close up of an ant

Arthropod Monitoring


ForestGEO Arthropod Database - now live!


At each participating ForestGEO site, the first year of the program is devoted to a baseline survey that serves several purposes, notably, to refine the methodology and the definitive choice of assemblages. This baseline survey involves replicated, repeated sampling programs using a mixed set of procedures. The baseline survey is followed by longer-term programs of field work and analysis, organized into two main sub-programs: monitoring and key interaction studies. The monitoring sub-program is directed to detect long-term changes, as reflected in priority assemblages, driven by climatic cycles, climatic change, and landscape-scale habitat alteration. Monitoring protocols are derived from those used during the baseline survey. The food-web approach of interaction studies will involve rearing insects feeding on a small subset of local plant species (such as ten focal tree species), as well as associated seed predators and parasitoids. When deemed appropriate, a new subset of focal plant species will be chosen, expanding progressively the study system and the ecological knowledge of ForestGEO sites.

Since adults are easier to survey than juveniles, the monitoring scheme targets adults, surveyed by traps. Since juveniles are often more intimately associated with plants than adults, interaction studies focus mainly on juveniles reared from focal plant species. The baseline survey, reference collections, and barcoding library help to match juveniles with adults. In short, the ForestGEO Arthropod Initiative targets common species that are well collected with methods that can be applied consistently over the network. This is reasonable, as rare species are not amenable to statistical analysis of long-term monitoring trends.

Apart from the more obvious benefits of local capacity training and technology transfer, the arthropod initiative may benefit in diverse ways local collaborators and institutions associated with this long-term endeavor:

  • Ecologists: access to results obtained over the ForestGEO network and related to arthropod monitoring and arthropod food webs centered on focal tree species.
  • Taxonomists: varied entomological material of mostly tropical origin; access to barcoding information and opportunities to develop global phylogenies.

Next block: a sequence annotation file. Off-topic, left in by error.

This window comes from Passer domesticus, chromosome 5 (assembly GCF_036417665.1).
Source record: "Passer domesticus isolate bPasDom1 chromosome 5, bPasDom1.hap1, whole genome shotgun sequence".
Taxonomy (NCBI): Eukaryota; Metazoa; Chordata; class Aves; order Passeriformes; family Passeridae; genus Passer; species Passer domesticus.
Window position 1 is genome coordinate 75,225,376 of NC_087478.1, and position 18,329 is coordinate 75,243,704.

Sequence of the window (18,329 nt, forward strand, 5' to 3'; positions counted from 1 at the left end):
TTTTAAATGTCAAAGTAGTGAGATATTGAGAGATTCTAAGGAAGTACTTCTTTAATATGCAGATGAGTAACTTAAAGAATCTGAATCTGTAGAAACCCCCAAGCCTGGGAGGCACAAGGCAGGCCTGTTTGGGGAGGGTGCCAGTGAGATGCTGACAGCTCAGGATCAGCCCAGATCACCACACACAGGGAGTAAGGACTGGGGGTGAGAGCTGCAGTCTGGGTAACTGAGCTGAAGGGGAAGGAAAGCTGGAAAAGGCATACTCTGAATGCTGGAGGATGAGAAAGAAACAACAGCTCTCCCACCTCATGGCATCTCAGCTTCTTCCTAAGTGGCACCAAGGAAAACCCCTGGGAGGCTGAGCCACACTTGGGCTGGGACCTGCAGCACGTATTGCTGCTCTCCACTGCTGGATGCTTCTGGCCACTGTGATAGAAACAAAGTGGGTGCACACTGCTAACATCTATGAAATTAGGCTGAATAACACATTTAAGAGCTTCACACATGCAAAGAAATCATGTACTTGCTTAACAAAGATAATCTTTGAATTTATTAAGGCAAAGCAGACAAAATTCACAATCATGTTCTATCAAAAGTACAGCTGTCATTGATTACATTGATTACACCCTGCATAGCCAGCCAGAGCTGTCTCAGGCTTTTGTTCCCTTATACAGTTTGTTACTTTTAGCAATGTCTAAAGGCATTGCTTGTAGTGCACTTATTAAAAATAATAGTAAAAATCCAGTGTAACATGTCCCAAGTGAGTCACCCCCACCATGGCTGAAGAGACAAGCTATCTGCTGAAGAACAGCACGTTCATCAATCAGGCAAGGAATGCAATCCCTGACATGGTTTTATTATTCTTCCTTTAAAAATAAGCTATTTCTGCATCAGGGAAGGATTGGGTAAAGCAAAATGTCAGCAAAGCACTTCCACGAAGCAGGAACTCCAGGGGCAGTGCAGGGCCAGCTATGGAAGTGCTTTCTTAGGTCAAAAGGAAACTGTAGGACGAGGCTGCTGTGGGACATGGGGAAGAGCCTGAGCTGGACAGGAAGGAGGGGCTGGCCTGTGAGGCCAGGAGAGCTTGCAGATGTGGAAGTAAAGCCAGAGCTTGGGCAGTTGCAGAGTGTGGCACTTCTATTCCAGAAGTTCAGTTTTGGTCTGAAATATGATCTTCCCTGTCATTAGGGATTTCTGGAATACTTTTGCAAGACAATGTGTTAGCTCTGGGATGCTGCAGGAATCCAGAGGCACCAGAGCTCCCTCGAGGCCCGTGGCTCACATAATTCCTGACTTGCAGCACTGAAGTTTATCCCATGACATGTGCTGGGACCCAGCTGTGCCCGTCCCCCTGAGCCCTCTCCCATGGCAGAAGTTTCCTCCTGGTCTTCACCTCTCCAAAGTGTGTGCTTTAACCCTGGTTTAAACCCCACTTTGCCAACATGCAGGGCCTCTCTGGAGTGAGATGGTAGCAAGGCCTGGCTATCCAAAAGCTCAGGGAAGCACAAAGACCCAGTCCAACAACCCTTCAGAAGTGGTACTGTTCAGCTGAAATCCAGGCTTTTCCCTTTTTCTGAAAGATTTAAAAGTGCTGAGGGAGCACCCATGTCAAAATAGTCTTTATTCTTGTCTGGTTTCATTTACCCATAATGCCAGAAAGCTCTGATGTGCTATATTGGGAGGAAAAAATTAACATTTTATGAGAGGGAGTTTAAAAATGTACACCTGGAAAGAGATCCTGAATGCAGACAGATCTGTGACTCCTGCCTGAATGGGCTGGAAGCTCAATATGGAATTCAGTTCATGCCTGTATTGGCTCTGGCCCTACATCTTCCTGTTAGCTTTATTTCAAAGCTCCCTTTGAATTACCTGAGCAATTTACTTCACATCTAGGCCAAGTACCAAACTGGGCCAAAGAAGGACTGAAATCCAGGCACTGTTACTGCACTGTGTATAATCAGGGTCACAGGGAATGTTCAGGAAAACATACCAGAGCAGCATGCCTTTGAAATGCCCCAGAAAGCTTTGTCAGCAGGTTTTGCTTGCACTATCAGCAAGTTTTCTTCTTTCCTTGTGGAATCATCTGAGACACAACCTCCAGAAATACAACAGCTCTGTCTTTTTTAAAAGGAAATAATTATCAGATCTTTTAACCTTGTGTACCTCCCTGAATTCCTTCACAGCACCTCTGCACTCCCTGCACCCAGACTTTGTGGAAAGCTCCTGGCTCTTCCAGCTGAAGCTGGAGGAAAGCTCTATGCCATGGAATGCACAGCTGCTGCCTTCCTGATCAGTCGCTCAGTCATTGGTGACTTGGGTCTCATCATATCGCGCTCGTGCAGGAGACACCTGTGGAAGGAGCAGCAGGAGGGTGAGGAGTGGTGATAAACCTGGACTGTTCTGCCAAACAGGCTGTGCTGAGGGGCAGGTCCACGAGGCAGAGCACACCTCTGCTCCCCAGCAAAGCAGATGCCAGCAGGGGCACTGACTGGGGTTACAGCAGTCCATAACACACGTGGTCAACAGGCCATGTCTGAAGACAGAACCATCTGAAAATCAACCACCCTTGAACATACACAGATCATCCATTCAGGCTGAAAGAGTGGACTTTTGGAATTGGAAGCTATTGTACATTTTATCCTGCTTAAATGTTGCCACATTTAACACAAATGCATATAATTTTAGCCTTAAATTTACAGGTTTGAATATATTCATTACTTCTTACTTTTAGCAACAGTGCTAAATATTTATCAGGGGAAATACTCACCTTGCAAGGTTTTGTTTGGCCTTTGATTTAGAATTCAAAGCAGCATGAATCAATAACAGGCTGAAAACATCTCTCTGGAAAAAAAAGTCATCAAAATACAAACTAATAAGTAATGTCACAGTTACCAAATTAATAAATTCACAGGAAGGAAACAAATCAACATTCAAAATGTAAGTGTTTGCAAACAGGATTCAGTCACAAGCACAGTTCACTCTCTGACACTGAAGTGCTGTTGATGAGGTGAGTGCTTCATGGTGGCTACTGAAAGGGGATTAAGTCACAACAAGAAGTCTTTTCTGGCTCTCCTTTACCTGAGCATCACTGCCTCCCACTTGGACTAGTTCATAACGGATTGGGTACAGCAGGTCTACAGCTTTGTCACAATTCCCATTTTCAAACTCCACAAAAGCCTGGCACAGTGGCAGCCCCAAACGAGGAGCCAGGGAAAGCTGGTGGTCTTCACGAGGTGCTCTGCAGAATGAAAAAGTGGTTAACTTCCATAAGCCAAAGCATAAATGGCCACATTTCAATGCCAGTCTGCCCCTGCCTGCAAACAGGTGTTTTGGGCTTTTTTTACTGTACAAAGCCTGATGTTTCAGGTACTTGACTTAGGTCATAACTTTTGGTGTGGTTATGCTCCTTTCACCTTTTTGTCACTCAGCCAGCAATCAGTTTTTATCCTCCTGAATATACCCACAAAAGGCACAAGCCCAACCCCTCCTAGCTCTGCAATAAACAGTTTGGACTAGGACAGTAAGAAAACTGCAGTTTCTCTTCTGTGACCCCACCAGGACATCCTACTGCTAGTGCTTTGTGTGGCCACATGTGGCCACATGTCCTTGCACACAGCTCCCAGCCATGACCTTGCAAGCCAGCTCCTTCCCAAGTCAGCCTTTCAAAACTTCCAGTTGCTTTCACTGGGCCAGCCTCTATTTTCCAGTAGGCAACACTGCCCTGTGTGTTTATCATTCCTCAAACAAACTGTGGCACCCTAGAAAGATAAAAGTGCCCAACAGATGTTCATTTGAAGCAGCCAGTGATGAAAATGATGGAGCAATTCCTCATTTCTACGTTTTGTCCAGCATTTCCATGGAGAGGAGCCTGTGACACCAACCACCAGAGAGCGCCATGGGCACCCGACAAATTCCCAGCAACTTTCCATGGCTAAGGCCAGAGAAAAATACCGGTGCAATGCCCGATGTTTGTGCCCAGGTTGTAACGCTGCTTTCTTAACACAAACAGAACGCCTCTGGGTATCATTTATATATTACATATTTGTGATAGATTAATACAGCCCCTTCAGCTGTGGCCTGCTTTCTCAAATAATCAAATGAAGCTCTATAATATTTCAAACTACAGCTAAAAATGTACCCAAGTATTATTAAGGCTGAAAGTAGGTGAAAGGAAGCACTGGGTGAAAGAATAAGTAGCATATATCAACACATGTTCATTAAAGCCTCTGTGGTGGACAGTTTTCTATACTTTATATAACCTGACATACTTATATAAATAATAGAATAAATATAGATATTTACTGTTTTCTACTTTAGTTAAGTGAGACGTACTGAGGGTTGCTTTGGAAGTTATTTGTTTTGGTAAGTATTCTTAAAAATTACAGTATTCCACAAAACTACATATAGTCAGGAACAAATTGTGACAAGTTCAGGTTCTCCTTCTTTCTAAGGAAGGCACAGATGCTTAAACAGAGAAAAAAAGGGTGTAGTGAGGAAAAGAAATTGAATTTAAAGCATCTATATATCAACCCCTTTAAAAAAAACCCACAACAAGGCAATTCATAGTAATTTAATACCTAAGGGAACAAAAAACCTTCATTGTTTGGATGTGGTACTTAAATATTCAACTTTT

• Academic institutions: opportunities to develop particular entomological projects over the ForestGEO network; comparisons of temperate and tropical faunas; emulation of local entomological societies.
  • Entomological societies: collaborative project, under strict scientific supervision provided by local academic institutions; opportunities for individual or joint collaboration at tropical plots; being part of an ‘entomological network’, which will expand.

In 2008, ForestGEO provided seed money to start implementing the initiative at Barro Colorado Island (Panama) and Khao Chong (Thailand). Specifically this funding allowed performing the baseline survey in full on BCI and KHC: litter ants, selected moths, butterflies, bees, termites and fruit-flies (seed predators, parasitoids and caterpillars are not targeted in this initial effort but will be studied when starting monitoring and interaction studies in 2009). In addition, the Environmental Protection Agency (EPA) is funding mosquito monitoring at BCI and will work closely with the arthropod initiative.

As of October 2012, we own three full years of monitoring data at BCI (2009-2011) and one full year at KHC (2011). We also have started baseline surveys at the site of Wanang in Papua New Guinea. In the near future, we hope (a) to consolidate and expand arthropod studies at BCI, Khao Chong and Wanang; and (b) to expand the arthropod initiative to other and future ForestGEO plots, pending on both additional funds available to us and interest of local plot PIs.

Currently, the Arthropod Initiative involves nine ForestGEO sites: Barro Colorado Island (BCI), Panama; Khao Chong (KHC), Thailand; Wanang, Papua New Guinea; Yasui, Ecuador; Rabi, Gabon; Tai Po Kau, Dinghushan, Xishunangbanna (China); and Bukit Timah, Singapore.